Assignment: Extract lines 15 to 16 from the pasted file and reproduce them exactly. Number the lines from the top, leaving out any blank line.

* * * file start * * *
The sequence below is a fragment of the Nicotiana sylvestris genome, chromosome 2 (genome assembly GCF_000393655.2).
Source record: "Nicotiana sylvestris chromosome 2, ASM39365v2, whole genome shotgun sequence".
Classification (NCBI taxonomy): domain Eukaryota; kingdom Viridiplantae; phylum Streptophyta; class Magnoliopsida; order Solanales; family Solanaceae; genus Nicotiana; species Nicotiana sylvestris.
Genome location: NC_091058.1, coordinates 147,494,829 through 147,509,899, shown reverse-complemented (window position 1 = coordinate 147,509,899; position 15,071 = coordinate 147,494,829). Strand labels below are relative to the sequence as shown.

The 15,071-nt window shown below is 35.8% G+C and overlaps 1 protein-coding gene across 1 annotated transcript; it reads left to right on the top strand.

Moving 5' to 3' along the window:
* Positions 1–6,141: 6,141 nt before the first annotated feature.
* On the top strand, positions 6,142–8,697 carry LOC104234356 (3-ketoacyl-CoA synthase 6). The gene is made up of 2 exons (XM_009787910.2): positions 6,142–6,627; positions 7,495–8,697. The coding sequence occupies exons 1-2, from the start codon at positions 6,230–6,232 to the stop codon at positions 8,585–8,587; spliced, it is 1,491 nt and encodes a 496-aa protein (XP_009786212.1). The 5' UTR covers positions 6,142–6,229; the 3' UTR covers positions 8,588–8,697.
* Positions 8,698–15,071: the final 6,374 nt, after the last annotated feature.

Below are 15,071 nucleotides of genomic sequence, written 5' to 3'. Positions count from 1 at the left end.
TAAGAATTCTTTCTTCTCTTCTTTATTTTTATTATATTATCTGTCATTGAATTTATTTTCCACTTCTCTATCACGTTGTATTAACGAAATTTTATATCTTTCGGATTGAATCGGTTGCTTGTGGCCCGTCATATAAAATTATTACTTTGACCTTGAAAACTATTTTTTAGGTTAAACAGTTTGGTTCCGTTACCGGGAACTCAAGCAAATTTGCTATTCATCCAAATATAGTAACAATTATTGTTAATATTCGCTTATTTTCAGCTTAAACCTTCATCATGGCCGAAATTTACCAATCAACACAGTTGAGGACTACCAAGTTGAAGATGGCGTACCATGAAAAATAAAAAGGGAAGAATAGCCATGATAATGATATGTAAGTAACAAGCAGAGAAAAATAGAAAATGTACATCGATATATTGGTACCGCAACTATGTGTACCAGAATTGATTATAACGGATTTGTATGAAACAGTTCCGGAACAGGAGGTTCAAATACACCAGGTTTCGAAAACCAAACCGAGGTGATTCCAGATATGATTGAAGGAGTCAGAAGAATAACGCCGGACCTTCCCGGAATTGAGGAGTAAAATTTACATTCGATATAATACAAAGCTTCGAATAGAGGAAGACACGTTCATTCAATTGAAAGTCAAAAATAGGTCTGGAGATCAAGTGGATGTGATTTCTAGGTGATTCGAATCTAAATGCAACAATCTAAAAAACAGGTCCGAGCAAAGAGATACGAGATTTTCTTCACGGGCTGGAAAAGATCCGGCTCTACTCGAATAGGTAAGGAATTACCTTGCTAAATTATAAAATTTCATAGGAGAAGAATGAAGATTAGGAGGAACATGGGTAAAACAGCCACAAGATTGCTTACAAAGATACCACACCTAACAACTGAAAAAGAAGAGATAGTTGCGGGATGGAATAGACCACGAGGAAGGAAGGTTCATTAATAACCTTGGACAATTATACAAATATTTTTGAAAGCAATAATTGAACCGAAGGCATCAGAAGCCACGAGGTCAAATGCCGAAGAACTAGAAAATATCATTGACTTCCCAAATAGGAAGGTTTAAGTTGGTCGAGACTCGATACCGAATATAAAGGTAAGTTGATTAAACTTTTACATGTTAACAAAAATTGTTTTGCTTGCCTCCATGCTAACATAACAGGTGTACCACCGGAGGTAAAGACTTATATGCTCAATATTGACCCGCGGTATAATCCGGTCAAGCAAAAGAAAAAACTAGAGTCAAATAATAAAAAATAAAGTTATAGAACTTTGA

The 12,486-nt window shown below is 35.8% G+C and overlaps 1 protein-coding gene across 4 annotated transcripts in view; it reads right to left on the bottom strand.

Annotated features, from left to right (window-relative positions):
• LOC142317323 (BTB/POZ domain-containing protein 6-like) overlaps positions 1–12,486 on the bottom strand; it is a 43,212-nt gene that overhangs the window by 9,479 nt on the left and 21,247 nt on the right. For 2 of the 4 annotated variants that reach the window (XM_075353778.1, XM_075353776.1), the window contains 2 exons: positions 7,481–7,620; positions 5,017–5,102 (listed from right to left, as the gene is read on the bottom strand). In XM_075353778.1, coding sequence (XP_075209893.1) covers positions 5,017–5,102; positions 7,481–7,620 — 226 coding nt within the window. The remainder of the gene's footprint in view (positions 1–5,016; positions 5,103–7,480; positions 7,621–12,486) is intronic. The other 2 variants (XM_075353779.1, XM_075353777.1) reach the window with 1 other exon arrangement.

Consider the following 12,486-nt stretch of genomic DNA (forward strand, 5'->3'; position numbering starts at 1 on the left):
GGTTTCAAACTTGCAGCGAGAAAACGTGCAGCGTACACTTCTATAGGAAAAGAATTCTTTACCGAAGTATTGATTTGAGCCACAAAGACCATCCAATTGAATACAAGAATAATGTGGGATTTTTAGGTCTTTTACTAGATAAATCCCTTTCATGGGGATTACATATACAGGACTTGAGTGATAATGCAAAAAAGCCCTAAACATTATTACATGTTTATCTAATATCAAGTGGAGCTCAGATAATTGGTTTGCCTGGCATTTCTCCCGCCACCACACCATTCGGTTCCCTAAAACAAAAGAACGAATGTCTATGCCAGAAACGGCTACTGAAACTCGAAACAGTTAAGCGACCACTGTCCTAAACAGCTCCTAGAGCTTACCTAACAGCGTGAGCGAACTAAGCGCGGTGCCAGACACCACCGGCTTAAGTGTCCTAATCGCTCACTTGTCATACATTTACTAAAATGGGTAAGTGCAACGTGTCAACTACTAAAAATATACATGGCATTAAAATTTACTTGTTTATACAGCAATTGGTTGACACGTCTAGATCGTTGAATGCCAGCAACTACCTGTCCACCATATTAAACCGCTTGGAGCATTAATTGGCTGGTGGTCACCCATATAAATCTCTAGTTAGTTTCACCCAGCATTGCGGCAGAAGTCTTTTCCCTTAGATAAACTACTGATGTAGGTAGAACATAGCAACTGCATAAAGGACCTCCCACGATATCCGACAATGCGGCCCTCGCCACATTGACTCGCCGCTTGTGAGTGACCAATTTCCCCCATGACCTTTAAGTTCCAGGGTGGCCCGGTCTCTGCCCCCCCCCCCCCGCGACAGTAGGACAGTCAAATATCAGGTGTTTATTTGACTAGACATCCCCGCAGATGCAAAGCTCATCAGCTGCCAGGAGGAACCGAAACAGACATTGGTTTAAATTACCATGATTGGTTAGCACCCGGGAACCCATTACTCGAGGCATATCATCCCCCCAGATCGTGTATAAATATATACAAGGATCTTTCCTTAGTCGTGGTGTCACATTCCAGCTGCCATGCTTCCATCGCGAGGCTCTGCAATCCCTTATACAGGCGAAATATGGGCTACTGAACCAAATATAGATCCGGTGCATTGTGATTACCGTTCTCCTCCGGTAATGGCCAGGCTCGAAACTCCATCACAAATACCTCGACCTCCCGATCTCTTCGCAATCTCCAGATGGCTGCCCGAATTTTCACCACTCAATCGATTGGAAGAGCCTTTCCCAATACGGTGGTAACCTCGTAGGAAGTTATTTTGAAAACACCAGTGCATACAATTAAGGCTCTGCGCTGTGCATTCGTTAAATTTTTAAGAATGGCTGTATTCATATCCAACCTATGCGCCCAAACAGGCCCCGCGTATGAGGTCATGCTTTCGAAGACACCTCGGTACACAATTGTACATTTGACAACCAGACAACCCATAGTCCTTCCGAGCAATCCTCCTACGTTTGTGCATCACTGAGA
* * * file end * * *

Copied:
Consider the following 12,486-nt stretch of genomic DNA (forward strand, 5'->3'; position numbering starts at 1 on the left):
GGTTTCAAACTTGCAGCGAGAAAACGTGCAGCGTACACTTCTATAGGAAAAGAATTCTTTACCGAAGTATTGATTTGAGCCACAAAGACCATCCAATTGAATACAAGAATAATGTGGGATTTTTAGGTCTTTTACTAGATAAATCCCTTTCATGGGGATTACATATACAGGACTTGAGTGATAATGCAAAAAAGCCCTAAACATTATTACATGTTTATCTAATATCAAGTGGAGCTCAGATAATTGGTTTGCCTGGCATTTCTCCCGCCACCACACCATTCGGTTCCCTAAAACAAAAGAACGAATGTCTATGCCAGAAACGGCTACTGAAACTCGAAACAGTTAAGCGACCACTGTCCTAAACAGCTCCTAGAGCTTACCTAACAGCGTGAGCGAACTAAGCGCGGTGCCAGACACCACCGGCTTAAGTGTCCTAATCGCTCACTTGTCATACATTTACTAAAATGGGTAAGTGCAACGTGTCAACTACTAAAAATATACATGGCATTAAAATTTACTTGTTTATACAGCAATTGGTTGACACGTCTAGATCGTTGAATGCCAGCAACTACCTGTCCACCATATTAAACCGCTTGGAGCATTAATTGGCTGGTGGTCACCCATATAAATCTCTAGTTAGTTTCACCCAGCATTGCGGCAGAAGTCTTTTCCCTTAGATAAACTACTGATGTAGGTAGAACATAGCAACTGCATAAAGGACCTCCCACGATATCCGACAATGCGGCCCTCGCCACATTGACTCGCCGCTTGTGAGTGACCAATTTCCCCCATGACCTTTAAGTTCCAGGGTGGCCCGGTCTCTGCCCCCCCCCCCCCGCGACAGTAGGACAGTCAAATATCAGGTGTTTATTTGACTAGACATCCCCGCAGATGCAAAGCTCATCAGCTGCCAGGAGGAACCGAAACAGACATTGGTTTAAATTACCATGATTGGTTAGCACCCGGGAACCCATTACTCGAGGCATATCATCCCCCCAGATCGTGTATAAATATATACAAGGATCTTTCCTTAGTCGTGGTGTCACATTCCAGCTGCCATGCTTCCATCGCGAGGCTCTGCAATCCCTTATACAGGCGAAATATGGGCTACTGAACCAAATATAGATCCGGTGCATTGTGATTACCGTTCTCCTCCGGTAATGGCCAGGCTCGAAACTCCATCACAAATACCTCGACCTCCCGATCTCTTCGCAATCTCCAGATGGCTGCCCGAATTTTCACCACTCAATCGATTGGAAGAGCCTTTCCCAATACGGTGGTAACCTCGTAGGAAGTTATTTTGAAAACACCAGTGCATACAATTAAGGCTCTGCGCTGTGCATTCGTTAAATTTTTAAGAATGGCTGTATTCATATCCAACCTATGCGCCCAAACAGGCCCCGCGTATGAGGTCATGCTTTCGAAGACACCTCGGTACACAATTGTACATTTGACAACCAGACAACCCATAGTCCTTCCGAGCAATCCTCCTACGTTTGTGCATCACTGAGA